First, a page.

In this project, we aim to using machine learning and optimization techniques to solve real-world problems using real large scale spatio-temporal data sets (for example, mobile broadband data, trajectories of electrical vehicles, trajectories of taxis, and cellular data dumps) in realistic settings. Especially, we are interested in real-world spaito-temporal problems, for example, sampling techniques for trajectory data, optimizing the placement of charging stations for electrical vehicles, optimizing the placement of points of interest (POIs), and designing intelligent transportation systems. The results of this project have been reported in IEEE SmartCity 2016, GeoInformatica 2016, IEEE ICDE 2015, ACM CIKM 2015, ACM SIGSPATIAL 2015, and ACM SIGSPATIAL 2014.

  A location-aware news feed system enables mobile users to share geo-tagged user-generated messages, e.g., a user can receive nearby messages that are the most relevant to her. MobiFeed is a framework designed for scheduling news feeds for mobile users. MobiFeed consists of three key functions, location prediction, relevance measure, and news feed scheduler. We have further extended MobiFeed to schedule locaton-based advertising in temporary social networks (TSNs). A TSN is confined to a specific place (e.g., hotel and shopping mall) or activity (e.g., concert and exhibition) in which the TSN service provider allows nearby third party vendors (e.g., restaurants and stores) to advertise their goods or services to its registered users based on their preferences and locations. The results of this project have been reported in IEEE TSC 2016, ACM SIGSPATIAL 2013, and ACM SIGSPATIAL 2012.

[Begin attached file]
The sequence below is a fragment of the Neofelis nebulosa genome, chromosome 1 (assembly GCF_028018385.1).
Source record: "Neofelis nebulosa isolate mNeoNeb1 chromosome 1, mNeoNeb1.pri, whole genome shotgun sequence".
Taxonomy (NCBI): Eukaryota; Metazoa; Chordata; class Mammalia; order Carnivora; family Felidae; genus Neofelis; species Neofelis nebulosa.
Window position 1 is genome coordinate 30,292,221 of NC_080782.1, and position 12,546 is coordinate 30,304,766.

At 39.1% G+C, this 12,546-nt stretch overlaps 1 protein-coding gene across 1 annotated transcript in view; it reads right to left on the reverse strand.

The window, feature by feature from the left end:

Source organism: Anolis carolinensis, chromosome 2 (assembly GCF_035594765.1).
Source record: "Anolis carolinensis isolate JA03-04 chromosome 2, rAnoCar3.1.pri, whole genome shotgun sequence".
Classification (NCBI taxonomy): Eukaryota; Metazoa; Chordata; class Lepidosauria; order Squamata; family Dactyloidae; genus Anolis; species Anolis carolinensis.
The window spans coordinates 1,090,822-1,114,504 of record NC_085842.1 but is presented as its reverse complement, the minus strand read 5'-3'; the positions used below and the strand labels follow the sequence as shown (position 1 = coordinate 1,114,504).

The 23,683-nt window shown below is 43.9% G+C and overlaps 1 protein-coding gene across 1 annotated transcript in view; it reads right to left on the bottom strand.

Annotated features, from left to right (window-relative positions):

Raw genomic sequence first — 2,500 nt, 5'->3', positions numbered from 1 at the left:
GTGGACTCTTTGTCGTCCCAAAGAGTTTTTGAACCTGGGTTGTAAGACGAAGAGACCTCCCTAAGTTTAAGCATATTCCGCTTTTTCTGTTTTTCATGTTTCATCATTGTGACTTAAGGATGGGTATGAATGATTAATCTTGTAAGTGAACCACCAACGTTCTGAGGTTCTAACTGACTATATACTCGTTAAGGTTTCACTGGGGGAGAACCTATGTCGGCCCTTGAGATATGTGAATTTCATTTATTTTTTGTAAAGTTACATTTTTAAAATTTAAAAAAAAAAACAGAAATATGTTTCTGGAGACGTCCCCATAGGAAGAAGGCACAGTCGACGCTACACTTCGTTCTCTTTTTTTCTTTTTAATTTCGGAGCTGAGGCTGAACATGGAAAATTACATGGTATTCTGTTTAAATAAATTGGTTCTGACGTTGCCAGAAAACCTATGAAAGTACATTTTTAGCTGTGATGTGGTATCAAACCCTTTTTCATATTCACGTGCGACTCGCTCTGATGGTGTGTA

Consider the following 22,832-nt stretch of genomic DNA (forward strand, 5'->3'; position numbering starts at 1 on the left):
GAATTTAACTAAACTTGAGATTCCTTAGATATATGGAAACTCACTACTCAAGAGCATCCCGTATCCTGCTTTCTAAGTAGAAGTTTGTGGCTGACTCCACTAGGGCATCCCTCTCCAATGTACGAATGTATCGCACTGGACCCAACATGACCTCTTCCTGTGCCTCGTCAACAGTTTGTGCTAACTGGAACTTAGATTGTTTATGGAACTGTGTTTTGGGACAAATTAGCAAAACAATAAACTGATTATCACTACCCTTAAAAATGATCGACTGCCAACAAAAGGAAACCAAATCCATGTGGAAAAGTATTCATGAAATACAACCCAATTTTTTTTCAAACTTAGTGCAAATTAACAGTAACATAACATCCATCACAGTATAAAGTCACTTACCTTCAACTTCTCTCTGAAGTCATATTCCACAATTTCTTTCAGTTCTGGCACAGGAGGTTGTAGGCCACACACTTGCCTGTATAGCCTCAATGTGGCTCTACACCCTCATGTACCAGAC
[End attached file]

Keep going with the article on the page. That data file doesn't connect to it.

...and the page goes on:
Spatial mashups are server-side Web-based applications that retrieve the real-time turn-by-turn directions and travel times between two location points from a Web mapping service provider, e.g., Google Maps and Microsoft Bing Maps. This project will develop a spatial mashup framework for processing location-based queries in a time-dependent road network environment where the distance metric is based on dynamic travel time. Unfortunately, spatial mashups have several major limitations, e.g., processing an external Web mapping request is much more expensive than accessing local data sources and existing Web mapping services only support simple spatial operations. To support more valuable location-based services, the proposed framework will support various popular types of location-based queries, e.g., nearest-neighbor (NN) queries, reverse-NN queries, and aggregate NN queries, and moving data objects. In addition, we will design information sharing and parallel processing techniques to minimize the number of external Web mapping requests and query processing time. The results of this project have been reported in IEEE TC 2016, APWeb 2016, DAPD 2013, and SSTD 2011.